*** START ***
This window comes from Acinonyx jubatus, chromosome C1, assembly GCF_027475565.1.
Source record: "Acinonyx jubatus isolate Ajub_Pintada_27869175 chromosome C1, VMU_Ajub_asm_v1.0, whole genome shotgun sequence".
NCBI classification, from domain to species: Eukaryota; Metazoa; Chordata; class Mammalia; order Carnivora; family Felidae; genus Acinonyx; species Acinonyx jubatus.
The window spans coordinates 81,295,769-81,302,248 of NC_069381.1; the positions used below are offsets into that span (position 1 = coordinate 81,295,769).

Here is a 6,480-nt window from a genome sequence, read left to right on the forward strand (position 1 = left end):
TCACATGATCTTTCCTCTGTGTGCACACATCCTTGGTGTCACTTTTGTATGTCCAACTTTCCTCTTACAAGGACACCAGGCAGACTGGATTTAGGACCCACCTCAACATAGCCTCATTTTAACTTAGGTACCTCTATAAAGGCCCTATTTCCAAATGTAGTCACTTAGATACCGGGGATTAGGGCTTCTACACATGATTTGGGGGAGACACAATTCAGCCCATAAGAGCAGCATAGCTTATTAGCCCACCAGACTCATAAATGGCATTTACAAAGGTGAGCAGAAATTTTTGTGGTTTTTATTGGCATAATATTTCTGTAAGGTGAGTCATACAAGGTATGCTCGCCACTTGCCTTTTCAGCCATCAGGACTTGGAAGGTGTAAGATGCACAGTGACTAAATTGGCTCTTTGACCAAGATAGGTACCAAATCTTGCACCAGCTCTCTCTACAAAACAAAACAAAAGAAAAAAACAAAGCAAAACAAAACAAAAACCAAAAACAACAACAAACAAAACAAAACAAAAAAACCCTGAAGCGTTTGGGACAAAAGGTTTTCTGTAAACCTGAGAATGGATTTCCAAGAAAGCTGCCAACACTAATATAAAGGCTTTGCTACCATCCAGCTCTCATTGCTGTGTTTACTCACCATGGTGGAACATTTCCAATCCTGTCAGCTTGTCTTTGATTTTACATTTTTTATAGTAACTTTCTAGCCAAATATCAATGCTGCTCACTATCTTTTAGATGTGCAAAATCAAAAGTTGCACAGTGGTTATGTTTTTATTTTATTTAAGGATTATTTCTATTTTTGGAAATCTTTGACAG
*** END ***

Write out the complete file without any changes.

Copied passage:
This window comes from Acinonyx jubatus, chromosome C1, assembly GCF_027475565.1.
Source record: "Acinonyx jubatus isolate Ajub_Pintada_27869175 chromosome C1, VMU_Ajub_asm_v1.0, whole genome shotgun sequence".
NCBI classification, from domain to species: Eukaryota; Metazoa; Chordata; class Mammalia; order Carnivora; family Felidae; genus Acinonyx; species Acinonyx jubatus.
The window spans coordinates 81,295,769-81,302,248 of NC_069381.1; the positions used below are offsets into that span (position 1 = coordinate 81,295,769).

Here is a 6,480-nt window from a genome sequence, read left to right on the forward strand (position 1 = left end):
TCACATGATCTTTCCTCTGTGTGCACACATCCTTGGTGTCACTTTTGTATGTCCAACTTTCCTCTTACAAGGACACCAGGCAGACTGGATTTAGGACCCACCTCAACATAGCCTCATTTTAACTTAGGTACCTCTATAAAGGCCCTATTTCCAAATGTAGTCACTTAGATACCGGGGATTAGGGCTTCTACACATGATTTGGGGGAGACACAATTCAGCCCATAAGAGCAGCATAGCTTATTAGCCCACCAGACTCATAAATGGCATTTACAAAGGTGAGCAGAAATTTTTGTGGTTTTTATTGGCATAATATTTCTGTAAGGTGAGTCATACAAGGTATGCTCGCCACTTGCCTTTTCAGCCATCAGGACTTGGAAGGTGTAAGATGCACAGTGACTAAATTGGCTCTTTGACCAAGATAGGTACCAAATCTTGCACCAGCTCTCTCTACAAAACAAAACAAAAGAAAAAAACAAAGCAAAACAAAACAAAAACCAAAAACAACAACAAACAAAACAAAACAAAAAAACCCTGAAGCGTTTGGGACAAAAGGTTTTCTGTAAACCTGAGAATGGATTTCCAAGAAAGCTGCCAACACTAATATAAAGGCTTTGCTACCATCCAGCTCTCATTGCTGTGTTTACTCACCATGGTGGAACATTTCCAATCCTGTCAGCTTGTCTTTGATTTTACATTTTTTATAGTAACTTTCTAGCCAAATATCAATGCTGCTCACTATCTTTTAGATGTGCAAAATCAAAAGTTGCACAGTGGTTATGTTTTTATTTTATTTAAGGATTATTTCTATTTTTGGAAATCTTTGACAG